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I am currently applying changes to this site.

Becky, my customer, demands that the images be changed so that the image content will also be compatible with each other.

I tried using icons and vector art, etc, but they rejected all of the ones I offered.

enter image description here

I tried changing the imagery with each version by changing the style of the images, but I don't know how to do it. I thought maybe a color overlay layer is helpful. Something like this:

enter image description here

The first image is taken from smashing magazine .com and the second is from devpedia.ir

Essentially creating a color overlay layer with text overlaid on top.

They rejected this idea.

Then I thought maybe create a different shape from images with same style? Something like this:

enter image description here

But they rejected this idea as well. I've tried many ideas and many ways but the customer rejects them all.

Are there any other ways to create consistency between a group of differing images?

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    The only question I see here is in the title, but it's pretty open ended... The description only serves to confuse me. I have no idea what it is that you want. – Joonas Apr 20 '15 at 12:00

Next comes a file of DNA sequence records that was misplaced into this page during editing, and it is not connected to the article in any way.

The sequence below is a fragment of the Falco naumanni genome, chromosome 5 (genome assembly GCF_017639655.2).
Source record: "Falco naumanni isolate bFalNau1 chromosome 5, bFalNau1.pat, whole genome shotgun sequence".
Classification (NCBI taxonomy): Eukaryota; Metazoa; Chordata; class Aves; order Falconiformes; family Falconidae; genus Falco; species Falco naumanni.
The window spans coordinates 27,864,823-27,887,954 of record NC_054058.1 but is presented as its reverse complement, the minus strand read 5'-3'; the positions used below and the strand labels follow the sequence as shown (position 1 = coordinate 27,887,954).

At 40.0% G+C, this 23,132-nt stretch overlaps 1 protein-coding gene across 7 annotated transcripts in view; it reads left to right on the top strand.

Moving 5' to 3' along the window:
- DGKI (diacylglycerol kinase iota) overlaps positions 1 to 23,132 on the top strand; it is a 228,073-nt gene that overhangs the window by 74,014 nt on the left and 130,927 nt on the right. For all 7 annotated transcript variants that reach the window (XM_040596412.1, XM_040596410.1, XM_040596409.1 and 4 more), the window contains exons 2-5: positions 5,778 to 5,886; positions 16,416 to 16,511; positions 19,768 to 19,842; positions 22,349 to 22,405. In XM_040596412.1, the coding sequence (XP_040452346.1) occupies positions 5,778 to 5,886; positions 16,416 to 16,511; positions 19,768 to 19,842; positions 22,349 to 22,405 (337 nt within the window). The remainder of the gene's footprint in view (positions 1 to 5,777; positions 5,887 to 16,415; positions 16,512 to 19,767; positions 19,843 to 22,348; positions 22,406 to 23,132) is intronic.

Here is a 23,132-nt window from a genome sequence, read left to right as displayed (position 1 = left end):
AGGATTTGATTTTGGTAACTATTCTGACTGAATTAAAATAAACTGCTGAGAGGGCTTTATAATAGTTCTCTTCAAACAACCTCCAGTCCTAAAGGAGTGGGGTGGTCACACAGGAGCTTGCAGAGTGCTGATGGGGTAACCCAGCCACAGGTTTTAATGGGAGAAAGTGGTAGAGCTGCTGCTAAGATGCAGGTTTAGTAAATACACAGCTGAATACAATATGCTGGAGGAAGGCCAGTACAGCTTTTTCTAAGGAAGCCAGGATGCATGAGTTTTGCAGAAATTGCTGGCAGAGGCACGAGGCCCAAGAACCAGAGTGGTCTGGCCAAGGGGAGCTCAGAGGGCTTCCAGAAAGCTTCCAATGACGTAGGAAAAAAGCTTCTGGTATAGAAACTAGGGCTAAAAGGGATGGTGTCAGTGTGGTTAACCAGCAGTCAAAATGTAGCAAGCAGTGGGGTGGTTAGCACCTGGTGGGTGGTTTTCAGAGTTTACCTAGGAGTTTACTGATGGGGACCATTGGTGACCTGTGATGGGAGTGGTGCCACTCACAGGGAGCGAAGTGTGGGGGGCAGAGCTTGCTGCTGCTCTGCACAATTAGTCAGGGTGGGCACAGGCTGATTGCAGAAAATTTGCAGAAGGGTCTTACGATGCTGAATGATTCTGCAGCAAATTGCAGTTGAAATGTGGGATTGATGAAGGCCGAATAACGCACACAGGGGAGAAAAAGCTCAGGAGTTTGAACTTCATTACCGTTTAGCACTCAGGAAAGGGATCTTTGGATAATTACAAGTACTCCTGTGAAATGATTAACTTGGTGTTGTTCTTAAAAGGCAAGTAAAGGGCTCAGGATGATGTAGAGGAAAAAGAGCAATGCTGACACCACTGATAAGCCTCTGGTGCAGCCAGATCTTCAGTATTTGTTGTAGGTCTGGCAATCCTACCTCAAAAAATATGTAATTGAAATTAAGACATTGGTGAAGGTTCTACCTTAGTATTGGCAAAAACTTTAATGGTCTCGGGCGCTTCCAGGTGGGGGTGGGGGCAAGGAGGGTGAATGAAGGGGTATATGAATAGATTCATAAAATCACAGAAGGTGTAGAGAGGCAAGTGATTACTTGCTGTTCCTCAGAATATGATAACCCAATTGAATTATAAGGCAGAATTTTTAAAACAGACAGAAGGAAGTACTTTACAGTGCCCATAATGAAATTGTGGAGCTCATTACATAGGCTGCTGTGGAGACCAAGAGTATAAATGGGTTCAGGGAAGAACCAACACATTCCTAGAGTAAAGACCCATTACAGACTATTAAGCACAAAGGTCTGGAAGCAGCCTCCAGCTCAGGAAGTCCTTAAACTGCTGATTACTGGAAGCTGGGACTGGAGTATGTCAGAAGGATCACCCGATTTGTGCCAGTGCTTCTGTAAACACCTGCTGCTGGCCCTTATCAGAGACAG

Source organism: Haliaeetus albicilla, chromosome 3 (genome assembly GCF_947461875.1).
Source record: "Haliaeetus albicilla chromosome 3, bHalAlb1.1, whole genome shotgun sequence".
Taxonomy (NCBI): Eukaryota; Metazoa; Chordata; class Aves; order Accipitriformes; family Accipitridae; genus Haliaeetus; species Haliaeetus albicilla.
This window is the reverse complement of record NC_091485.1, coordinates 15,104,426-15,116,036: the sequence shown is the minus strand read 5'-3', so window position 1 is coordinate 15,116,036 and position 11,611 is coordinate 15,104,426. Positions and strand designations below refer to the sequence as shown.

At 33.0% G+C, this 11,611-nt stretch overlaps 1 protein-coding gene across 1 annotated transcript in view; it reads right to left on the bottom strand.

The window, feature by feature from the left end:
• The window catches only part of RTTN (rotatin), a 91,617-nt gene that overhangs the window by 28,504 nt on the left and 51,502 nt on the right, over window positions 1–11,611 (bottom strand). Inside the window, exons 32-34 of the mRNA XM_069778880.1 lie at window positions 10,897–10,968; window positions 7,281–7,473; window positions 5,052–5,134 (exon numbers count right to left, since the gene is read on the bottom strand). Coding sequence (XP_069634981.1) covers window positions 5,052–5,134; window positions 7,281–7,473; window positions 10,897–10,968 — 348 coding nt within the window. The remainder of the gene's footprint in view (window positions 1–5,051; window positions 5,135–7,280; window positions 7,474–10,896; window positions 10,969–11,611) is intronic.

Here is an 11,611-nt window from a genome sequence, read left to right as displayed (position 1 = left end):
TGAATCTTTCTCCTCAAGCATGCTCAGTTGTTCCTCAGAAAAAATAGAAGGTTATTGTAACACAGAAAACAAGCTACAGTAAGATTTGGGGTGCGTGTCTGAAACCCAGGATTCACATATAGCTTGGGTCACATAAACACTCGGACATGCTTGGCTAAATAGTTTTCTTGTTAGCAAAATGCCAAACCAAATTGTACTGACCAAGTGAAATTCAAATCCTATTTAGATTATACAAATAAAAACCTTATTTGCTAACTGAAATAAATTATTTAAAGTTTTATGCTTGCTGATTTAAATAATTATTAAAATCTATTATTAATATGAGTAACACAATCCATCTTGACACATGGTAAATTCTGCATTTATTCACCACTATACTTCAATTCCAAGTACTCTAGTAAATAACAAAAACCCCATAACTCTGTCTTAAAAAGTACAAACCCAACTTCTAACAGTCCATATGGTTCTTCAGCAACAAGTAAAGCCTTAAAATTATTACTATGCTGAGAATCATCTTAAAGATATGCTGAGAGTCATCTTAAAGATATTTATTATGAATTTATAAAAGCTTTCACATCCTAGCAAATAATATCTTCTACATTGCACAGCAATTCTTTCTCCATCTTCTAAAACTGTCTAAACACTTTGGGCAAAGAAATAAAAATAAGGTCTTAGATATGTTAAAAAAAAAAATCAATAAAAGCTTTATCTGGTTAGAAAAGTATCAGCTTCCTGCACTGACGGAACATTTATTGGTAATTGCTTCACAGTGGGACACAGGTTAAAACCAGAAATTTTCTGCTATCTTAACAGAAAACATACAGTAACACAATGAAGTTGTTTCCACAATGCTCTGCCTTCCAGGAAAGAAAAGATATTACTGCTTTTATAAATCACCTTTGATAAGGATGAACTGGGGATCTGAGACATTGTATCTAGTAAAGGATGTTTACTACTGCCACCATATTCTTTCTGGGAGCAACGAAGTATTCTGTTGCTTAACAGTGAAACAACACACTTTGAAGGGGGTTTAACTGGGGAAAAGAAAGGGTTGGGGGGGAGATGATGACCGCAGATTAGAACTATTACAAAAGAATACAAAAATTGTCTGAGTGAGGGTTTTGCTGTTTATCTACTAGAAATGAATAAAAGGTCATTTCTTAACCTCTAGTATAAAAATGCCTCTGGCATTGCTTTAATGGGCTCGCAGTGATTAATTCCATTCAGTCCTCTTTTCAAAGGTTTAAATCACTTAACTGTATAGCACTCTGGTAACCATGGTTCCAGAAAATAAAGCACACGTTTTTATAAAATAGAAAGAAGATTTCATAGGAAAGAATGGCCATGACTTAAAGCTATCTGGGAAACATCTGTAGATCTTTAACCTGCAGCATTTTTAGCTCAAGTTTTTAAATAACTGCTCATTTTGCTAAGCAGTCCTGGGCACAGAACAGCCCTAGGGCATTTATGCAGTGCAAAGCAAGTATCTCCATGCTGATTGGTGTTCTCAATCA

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    Hi Developers Pedia, your questions seems to be more geared towards brain storming which is considered off topic. Can you rephrase your question to be more specific? – AndrewH Apr 20 '15 at 14:11
  • Sounds like you just have a pain in the ass customer. That happens sometimes. Sometimes you have to let those ones go. – DA01 Apr 20 '15 at 14:35
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    Clients like that may not respond to 'good ideas'. They think they have an idea in their head, but it's usually not all that profound. They know what they don't like, but not what they do like. This sounds like a client management problem more than a design problem. I'd suggest asking them for examples. ask them what web sites they feel does what they are looking for well. Get them to actually visualize what they want for you. – DA01 Apr 20 '15 at 15:55
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    To reiterate what @DA01 had to say: I had a client like this once. I kept charging for their indecision and scope changes. I made a good deal of money before finally being told they would be handling things in-house from now on for "cost reasons". Just be sure to get paid as you go -- don't give them one big bill at the end! – plainclothes Apr 20 '15 at 16:46
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Colours

  • Tune the clarity, vibrancy, and saturation to a similar level across the entire collection of images as much as possible by eye

    Your images look a bit washed out/desaturated to me, but this isn't a critique. Just try to make them each share similar levels of vibrancy, saturation, and clarity.

  • I tend to mask out the original skies in collections of poor outdoor photos and replace them with a consistent, sunny, (happy) sky

  • Sometimes during the photo-finding phase it can be good to add an additional constraint of looking for photos with colours consistent to your colour scheme or finding images where changing the colours to fit your scheme won't be too difficult

Perspective